Coffee heat rising

Résumés on the wind!

No grass grows under this old lady’s feet, that’s for sure. Just sent out a résumé for a sweet part-time job that would be a great hoot, and e-mailed my book-length curriculum vitae to the English department chair at a nearby community college.

Hey! We’ve only got nine months here to find a new job! Better get to work.

Truth to tell, I believe I could do either of these p/t jobs on the side, while wrapping up the deconstruction of our office. We know I’m capable of teaching the equivalent of four bloated sections of freshman comp for juniors and seniors while supervising an editorial crew; after that, two sections of real freshman comp whose size is limited to normal NCTE guidelines should be a piece of cake.

Far more appealing, though, is the prospect of serving as p/t gofer and sidekick for an editor (and friendly acquaintance) at my favorite local press. This is the outfit that pays me to read detective novels. Mirabilis! Some of the novels I’ve had the privilege to read have been pretty entertaining. If you enjoy detective fiction and thrillers, you should take a look at their booklist. I know I can do this job to a T, and it sure would be easier than teaching freshman comp. Not only that, but once I walk out the door, it probably would provide the income I’ll need to keep from starving.

Yesh. I scared the bejabbers out of myself, along about three in the morning (as you can imagine, I enjoyed about 2 1/2 hours of sleep last night, between 4:30 and 7:00 a.m.), by loading Excel and massaging some figures. Didn’t take long before I was asking myself the Great Dark-of-Night Ontological Question:
What on earth was I thinking when I imagined I could support myself on Social Security and investment proceeds?

Wait! I remember: at the time, we all actually had some investments.

I was horrified to find that what with the 12-fold increase in healthcare premiums that Medicare will represent plus the need to take my share of the Investment House mortgage out of cash flow, my expenses will exceed my present net income, in the highest-paying full-time job I’ve ever held!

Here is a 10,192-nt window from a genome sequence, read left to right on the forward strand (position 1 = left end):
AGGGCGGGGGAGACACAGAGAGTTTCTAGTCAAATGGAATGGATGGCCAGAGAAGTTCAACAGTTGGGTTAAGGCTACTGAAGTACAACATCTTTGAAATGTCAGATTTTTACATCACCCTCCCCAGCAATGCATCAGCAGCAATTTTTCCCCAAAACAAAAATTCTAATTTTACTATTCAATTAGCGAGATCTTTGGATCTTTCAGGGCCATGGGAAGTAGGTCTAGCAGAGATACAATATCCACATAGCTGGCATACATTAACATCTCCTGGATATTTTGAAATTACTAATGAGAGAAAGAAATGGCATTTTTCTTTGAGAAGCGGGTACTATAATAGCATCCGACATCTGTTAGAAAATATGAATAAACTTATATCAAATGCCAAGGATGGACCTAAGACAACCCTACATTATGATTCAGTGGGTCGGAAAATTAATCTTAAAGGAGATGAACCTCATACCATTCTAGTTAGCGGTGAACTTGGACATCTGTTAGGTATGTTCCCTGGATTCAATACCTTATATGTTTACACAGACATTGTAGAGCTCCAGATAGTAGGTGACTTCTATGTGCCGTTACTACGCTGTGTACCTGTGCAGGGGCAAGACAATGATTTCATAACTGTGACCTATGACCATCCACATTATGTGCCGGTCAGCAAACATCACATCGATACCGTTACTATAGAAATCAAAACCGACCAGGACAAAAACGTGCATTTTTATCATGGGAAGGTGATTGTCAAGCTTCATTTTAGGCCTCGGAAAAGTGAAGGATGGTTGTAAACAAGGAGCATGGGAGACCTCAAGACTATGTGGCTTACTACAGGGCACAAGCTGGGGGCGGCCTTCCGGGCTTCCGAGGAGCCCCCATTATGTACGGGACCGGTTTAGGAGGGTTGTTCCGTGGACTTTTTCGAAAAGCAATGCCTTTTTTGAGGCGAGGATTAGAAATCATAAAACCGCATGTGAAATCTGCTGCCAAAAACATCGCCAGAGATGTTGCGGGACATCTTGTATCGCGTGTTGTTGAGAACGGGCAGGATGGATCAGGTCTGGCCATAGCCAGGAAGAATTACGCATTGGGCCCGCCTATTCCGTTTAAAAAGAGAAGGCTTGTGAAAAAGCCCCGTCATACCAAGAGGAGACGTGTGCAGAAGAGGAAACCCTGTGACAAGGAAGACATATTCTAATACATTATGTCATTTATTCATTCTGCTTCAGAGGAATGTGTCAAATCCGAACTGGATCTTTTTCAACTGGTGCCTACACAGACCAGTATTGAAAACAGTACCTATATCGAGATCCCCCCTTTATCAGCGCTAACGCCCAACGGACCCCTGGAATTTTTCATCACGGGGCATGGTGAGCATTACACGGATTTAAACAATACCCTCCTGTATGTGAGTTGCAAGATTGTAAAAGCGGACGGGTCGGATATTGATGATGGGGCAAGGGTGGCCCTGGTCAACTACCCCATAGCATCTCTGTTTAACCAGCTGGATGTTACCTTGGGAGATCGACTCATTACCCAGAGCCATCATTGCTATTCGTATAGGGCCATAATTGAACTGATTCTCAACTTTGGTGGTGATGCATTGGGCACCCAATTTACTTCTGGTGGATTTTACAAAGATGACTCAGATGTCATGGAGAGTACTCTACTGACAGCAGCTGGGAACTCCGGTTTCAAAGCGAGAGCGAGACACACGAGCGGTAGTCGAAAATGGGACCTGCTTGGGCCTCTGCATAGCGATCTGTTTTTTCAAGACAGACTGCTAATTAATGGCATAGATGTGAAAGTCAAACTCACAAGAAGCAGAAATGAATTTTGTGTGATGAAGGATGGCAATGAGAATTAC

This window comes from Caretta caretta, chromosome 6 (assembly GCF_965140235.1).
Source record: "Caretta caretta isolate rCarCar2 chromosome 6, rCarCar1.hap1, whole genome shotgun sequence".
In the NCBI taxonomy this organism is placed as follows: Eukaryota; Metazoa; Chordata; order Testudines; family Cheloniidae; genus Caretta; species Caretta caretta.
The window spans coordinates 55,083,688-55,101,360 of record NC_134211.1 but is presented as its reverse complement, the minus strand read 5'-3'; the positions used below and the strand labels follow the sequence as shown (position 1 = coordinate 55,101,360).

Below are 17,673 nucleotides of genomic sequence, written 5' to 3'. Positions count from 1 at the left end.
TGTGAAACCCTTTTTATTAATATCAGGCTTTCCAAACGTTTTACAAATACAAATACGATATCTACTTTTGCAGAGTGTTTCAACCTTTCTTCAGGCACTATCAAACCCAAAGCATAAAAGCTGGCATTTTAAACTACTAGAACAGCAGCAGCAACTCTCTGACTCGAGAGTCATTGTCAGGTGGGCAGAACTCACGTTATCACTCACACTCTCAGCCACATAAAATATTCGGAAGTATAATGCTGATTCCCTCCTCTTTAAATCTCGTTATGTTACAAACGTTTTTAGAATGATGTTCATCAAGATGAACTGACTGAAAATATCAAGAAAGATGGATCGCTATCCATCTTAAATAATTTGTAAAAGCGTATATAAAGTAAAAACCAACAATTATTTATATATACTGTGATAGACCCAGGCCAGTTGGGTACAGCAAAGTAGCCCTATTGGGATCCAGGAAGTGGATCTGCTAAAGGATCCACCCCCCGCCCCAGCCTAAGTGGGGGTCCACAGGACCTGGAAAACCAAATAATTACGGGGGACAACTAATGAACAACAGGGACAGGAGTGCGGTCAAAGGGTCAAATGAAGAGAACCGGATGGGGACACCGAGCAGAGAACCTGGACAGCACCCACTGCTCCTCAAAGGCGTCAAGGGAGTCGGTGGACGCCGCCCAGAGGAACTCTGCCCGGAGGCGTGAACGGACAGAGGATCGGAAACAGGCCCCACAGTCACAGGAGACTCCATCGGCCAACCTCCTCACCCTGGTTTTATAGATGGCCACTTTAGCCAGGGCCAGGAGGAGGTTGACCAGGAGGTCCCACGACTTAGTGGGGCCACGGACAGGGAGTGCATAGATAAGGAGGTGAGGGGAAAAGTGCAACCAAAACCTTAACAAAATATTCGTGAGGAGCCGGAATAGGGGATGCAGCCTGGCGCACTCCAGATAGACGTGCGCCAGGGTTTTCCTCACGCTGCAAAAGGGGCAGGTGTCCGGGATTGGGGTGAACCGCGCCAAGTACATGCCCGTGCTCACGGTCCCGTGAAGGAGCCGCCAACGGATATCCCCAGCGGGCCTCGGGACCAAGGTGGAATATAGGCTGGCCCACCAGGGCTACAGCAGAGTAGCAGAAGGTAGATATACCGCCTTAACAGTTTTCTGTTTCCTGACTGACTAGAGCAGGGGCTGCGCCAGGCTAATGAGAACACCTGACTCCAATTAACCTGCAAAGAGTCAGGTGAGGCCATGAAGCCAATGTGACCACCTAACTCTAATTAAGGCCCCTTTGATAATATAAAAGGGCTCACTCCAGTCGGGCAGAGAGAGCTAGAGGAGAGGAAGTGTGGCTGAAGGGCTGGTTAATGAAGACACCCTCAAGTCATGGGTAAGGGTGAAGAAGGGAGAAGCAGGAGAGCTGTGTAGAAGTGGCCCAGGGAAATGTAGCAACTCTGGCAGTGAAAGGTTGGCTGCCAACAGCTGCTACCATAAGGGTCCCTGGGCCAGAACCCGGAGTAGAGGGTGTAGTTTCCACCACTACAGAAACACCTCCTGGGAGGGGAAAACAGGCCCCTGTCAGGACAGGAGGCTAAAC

To get by, I’ll need to earn an extra $19,000 to $21,000 a year, above and beyond investment returns and Social Security. This will be a trick, since you’re allowed to earn a grandiose $14,000 before Social Security starts docking your benefits.

Not having the mortgage payments wouldn’t help a lot: even without those, Social Security plus proceeds from my total savings (including the money set aside to pay off the Renovation Loan and the savings fund to buy the next car) will not cover my expenses, post-layoff. Check it out:

Projected Expenses


Projected Net Income from Social Security and Investments


And oops, indeed: take a close look at what it’s going to cost me to live in blissful bumhood. And consider that my net income today is $39,000. I live like an ascetic: don’t travel, don’t own a cell phone, don’t subscribe to cable, satellite, or any other pay-per-view TV, don’t play computer games, rarely eat out, never buy more than the basic clothes and shoes, drive a 10-year-old car, don’t run a tab on the credit card, don’t even go to a freaking picture show! And I use up all but about about $2,000 of that each year. We’re looking at a $4,560 increase in my expenses once I’m on Medicare! Meanwhile, my income drops into the poverty range.

Clearly, I’ll have to work: either get a job or cultivate several income streams. The candidates are part-time teaching, growing The Copyeditor’s Desk, and monetizing Funny about Money.

Community colleges around here pay part-timers about $2,000 a course. The universities now pay about $3,000. Typical income from a freelance business is about $10,000 a year; I would be surprised, rusticated as we are in the middle of the Sonoran Desert, if Tina and I could generate much more than that, apiece. And what would FaM earn? It’s anybody’s guess. So guessy as to be negligible.

Hiring out to teach two courses from the community college district and two from the Great Desert University each year and ramping up our freelance business so that it pays a consistent 10 grand a year will produce something that looks like this:

projectedincomestreamsTwenty thousand extra dollars would do the trick, in theory. But that exceeds the Social Security earnings limitation by $6,000. Have the temerity to earn more than $14,000 a year, and you get your Social Security benefits axed. So, I would have to earn significantly more than 20 grand to end up with enough income to cover the bloated expenses of retirement.

If I’d had the prescience to sell my investments in the spring of 2008, today I would have plenty of money to live on, between SS and investment income. Too bad we didn’t all have crystal balls, eh?